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How & When to Prune a Furman's Red Sage Plant

Furman's Red Sage is a red-blooming cultivar of the species Salvia gregii, also known as Autumn Sage. It is a small, woody herb with a shrub growth habit that reaches up to 4 feet in height and is prized for being a low-maintenance, flowering plant. It is planted in beds and borders and en masse as tall ground cover and low hedging or edging. Regular light pruning and occasional hard pruning keep it blooming and compact.

Trim away spent flower stalks, dead stems, branches or any signs of diseased tissue throughout the growing season immediately when you see them. Cut back to a point of healthy tissue or all the way down to the crown of the plant an inch or two above the soil. To keep plants tidy and free blooming, prune and remove dead flower stems frequently.

Prune your Furman's Sage plants for height and spread in the early spring to make way for new green growth. Reduce the length of branches as desired, placing cuts in proportion to the natural shape of the shrub. Cut away any branches that are lying on the ground in the soil and any branches that have died over the winter down to the crown. Remove up to, but no more than, one-third of the living plant mass in one pruning session.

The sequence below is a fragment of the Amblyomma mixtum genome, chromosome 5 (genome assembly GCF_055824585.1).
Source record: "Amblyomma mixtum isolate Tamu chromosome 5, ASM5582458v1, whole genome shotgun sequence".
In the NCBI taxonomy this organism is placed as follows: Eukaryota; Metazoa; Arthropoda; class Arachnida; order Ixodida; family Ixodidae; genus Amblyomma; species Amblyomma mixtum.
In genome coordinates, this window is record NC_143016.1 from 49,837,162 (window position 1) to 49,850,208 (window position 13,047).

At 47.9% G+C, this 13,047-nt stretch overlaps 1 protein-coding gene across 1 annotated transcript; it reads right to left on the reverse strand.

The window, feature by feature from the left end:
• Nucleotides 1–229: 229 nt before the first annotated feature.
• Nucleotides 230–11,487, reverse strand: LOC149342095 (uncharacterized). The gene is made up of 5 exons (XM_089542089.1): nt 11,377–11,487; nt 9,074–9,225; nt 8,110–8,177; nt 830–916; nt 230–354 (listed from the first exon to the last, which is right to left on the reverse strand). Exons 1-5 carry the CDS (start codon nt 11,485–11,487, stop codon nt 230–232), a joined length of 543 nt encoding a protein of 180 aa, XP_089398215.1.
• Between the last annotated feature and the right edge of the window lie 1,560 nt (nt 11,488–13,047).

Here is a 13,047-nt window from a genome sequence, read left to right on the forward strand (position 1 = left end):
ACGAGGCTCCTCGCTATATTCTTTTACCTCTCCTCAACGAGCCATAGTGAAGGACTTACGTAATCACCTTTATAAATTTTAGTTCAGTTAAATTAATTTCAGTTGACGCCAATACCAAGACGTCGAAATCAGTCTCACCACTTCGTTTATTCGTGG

Rejuvenate your Red Sage in the spring every few years or as needed by pruning out one-third of the oldest woody branches that have the least number of leaves on them. Cut the branches down to the crown of the plant and pull them from the canopy and compost or discard them. Spread the pruning cuts evenly throughout the plant so that new green growth will emerge to fill out the round shape evenly.

Prune Sage?

Sage is a woody perennial plant classified as a subshrub. The older it gets the thicker and woodier the stems get. In warm climates, sage is pruned year-round to use in culinary dishes, but it appreciates a rest during the winter when it does not produce as much. These bare stems should be pruned back right above the new leaves. Take off one-third of the new growth. Sage should never be cut all the way to the ground; it will not recover. Stop pruning and harvesting large quantities of sage after the beginning of September in all regions.

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